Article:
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Ventura County Office of Education: California

By: Jane Wagmeister, Ed.D.Published: November 19, 2009
Topics: Implementation Planning and Evaluation, Professional Development


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Jane Wagmeister, Ed.D. is the Director of Curriculum, Instruction, and Continuous Improvement for the Ventura County Office of Education. The Ventura County Office of Education provides education services to the twenty-one local school districts in California. Dr. Wagmeister has been with Ventura County for six years, and is entering her third year in her current position, where her responsibilities include leadership coaching, school achievement analysis, program review, providing schools and districts with professional development, and working with schools and districts that are in program improvement. She co-chairs the RtI2 Task Force with colleague Jeff Hamlin.

What did you do?


During the 2005-2006 school year, the Ventura County Office of Education set up a collaborative, multi-disciplinary RtI2 Task Force. (In California, the California Department of Education refers to RTI as Response to Instruction and Intervention, or RtI2.) The task force included members from our educational services and student services branches, teachers form local school districts, and the Special Education Local Plan Area (SELPA). SELPA is responsible for the implementation of the Ventura County Special Education Local Plan and ensuring a free and appropriate public education for all students with identified disabilities according to the Individuals with Disabilities Education Act.


As its first task, the RtI2 task force group developed a 4-year plan to implement a Response to Instruction and Intervention model in schools and districts across Ventura County. This was positively embraced by the twenty-one district superintendents across the county. Our goals were to: 1) build district and school capacity to provide early intervention and enhance student achievement through a model of tiered interventions; 2) provide a replicable intervention model; and 3) promote a collaborative effort that offers a coordinated county-wide alternative to traditional identification methods for special education assessment.


We held many collaborative conversations with a wide range of educators. The seventeen-member task force set a schedule to meet monthly and created a "think tank" atmosphere of high-quality discussions. The task force also developed its own 3-tier instruction and intervention integrated model, with increasing levels of support to address the academic and the social, emotional, and behavior challenges of students. Having a collaboratively-developed county model helps to support consistency and to create a common language across all of the schools and districts involved. This also better supports students and their families who move between our county districts. An RtI2 graphic and narrative, with accompanying forms, can be found on the VCOE Web site.


Next, the Task Force provided materials and resources to the twenty-one school districts in Ventura County, helping districts create their own model of RtI2 tiered interventions. The task force maintained a feedback loop to continuously assess local needs. Responding to district staff requests, the task force coordinated RtI2 symposiums, district collaboratives, site visits, ongoing professional development training using a training of trainers model, and special events for decision makers, parents, and the community. We are now beginning our Implementation Network for site and district leaders who are responsible for the realization of an RtI2 framework at the school and district level. RtI2 is now an agenda item at superintendent's meetings as well as curriculum council and bilingual director's meetings.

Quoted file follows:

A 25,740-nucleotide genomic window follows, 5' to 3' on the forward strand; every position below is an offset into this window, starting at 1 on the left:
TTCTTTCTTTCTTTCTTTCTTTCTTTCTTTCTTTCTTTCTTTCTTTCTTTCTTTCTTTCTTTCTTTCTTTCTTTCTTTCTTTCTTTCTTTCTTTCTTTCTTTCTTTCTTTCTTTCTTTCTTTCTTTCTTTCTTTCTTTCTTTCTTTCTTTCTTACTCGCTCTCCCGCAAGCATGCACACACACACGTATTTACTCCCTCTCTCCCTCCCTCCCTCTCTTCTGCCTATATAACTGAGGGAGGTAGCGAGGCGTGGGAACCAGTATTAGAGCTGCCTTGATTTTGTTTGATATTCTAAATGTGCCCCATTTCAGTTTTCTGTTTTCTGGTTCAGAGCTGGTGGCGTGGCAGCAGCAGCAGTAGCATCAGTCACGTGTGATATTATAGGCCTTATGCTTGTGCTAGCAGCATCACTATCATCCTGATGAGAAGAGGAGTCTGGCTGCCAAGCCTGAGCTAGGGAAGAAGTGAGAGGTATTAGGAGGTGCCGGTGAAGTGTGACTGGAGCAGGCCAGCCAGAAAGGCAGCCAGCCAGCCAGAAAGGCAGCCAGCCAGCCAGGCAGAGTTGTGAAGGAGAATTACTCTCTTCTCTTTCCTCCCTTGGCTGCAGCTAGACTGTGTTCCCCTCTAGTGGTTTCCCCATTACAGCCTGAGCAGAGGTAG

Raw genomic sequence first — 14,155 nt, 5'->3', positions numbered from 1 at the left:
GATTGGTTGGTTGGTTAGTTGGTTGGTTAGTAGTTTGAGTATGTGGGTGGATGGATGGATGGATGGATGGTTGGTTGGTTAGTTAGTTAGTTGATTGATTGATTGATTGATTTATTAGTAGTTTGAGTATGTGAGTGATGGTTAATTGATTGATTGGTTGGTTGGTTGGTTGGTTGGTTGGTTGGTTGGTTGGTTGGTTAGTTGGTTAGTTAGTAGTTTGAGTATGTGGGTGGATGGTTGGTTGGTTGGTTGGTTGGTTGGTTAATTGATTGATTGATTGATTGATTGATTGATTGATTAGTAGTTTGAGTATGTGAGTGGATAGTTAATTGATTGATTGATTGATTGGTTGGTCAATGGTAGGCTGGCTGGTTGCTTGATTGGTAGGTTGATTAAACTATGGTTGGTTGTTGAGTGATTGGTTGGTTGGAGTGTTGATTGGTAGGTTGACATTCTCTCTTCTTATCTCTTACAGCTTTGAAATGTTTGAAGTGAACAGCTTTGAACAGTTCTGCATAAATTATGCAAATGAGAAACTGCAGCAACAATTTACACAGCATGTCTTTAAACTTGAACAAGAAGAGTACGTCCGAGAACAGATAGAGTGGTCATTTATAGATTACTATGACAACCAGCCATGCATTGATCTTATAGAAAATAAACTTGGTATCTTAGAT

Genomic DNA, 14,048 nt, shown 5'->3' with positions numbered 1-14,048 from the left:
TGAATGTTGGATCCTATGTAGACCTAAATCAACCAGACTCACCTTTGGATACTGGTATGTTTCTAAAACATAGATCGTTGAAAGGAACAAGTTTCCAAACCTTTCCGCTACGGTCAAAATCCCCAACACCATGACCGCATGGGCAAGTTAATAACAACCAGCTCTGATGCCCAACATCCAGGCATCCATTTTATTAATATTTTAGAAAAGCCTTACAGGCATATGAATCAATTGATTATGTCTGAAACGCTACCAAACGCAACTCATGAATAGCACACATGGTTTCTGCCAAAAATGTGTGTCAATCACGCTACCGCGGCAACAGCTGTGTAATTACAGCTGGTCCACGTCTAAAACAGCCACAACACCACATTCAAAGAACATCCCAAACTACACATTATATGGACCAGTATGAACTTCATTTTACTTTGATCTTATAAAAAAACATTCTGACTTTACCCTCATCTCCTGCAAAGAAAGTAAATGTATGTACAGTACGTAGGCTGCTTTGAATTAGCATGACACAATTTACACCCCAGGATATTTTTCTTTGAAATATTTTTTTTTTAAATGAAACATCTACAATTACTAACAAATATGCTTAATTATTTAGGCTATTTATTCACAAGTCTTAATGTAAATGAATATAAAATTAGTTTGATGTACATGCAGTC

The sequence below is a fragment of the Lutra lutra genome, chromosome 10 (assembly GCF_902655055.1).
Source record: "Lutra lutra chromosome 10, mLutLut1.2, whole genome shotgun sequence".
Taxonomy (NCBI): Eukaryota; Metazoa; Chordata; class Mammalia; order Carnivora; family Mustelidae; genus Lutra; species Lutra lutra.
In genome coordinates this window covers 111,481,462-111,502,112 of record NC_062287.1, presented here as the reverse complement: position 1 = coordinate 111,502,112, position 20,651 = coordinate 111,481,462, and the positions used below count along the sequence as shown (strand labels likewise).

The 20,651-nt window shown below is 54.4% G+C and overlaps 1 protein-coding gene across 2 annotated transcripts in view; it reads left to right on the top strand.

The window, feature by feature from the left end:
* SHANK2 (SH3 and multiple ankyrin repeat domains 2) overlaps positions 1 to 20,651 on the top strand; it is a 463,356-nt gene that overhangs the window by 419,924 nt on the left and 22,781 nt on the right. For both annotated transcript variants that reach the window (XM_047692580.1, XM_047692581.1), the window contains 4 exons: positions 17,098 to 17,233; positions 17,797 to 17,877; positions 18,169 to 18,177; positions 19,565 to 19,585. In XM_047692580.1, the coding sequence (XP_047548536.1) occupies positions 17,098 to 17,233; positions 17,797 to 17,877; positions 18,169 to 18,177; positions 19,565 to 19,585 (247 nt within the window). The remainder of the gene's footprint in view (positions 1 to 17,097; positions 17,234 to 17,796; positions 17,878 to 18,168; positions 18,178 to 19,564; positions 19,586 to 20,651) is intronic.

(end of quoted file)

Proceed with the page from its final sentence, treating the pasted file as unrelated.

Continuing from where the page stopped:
At this point, every district is at least seriously considering RtI2, and a number of them are piloting it. Our approach is comprehensive and inclusive. RtI2 is happening in both the academic and social emotional and behavioral areas, and it is not viewed as being just special education or just general education; it's a unified every education effort. We are hopeful that all of our districts will stay committed to the idea of RtI2.


We also continue to develop resources for our schools and districts based on feedback received on our annual RtI2 survey. An example is a new resource page to support English Language Learners, and examples of supports for social-emotional and behavioral systems. This year we will include professional development in the area of RtI2 for behavior and RtI2 for English Language Learners. We will also feature local schools showcasing their models of tiered instruction and intervention.

We also developed our own Educational & Management Services Web site with RtI2 supports and examples for many areas, including academic, social-emotional and behavior, ELL support, district support, and assessment and progress monitoring. There is also information on our professional development offerings and symposium information.


What challenges did you face?


Challenges we have faced as a Task Force include assembling a Task Force that was representative of a variety of stakeholders who can support the core components of building an integrated framework, all the while keeping the Task Force small enough to be effective and efficient. We collaborated in developing a framework that reflected both the academic and behavioral system to support all children. With that in mind, we developed supporting resources for our model including Intervention Progress Team (IPT) forms used for data collection, documenting instruction, and intervention. These particular forms have been refined based on an ongoing dialog with the Task Force sub committees and our community. We have found that while having a recommended county model is a good compass, we encourage schools and districts to be sensitive in building models that work for individual sites and districts. It is important to allow time to build a model and this might begin as a pilot in a particular grade and/or content level. This can allow time to build on success while developing staff capacity to support student needs. Providing basic professional development is a foundational must. It will provide a clear understanding of what RTI is and is not. This, along with providing professional development on collaborative data teams, builds the capacity to visualize a strong Tier 1 core instruction which is the foundation in the pyramid.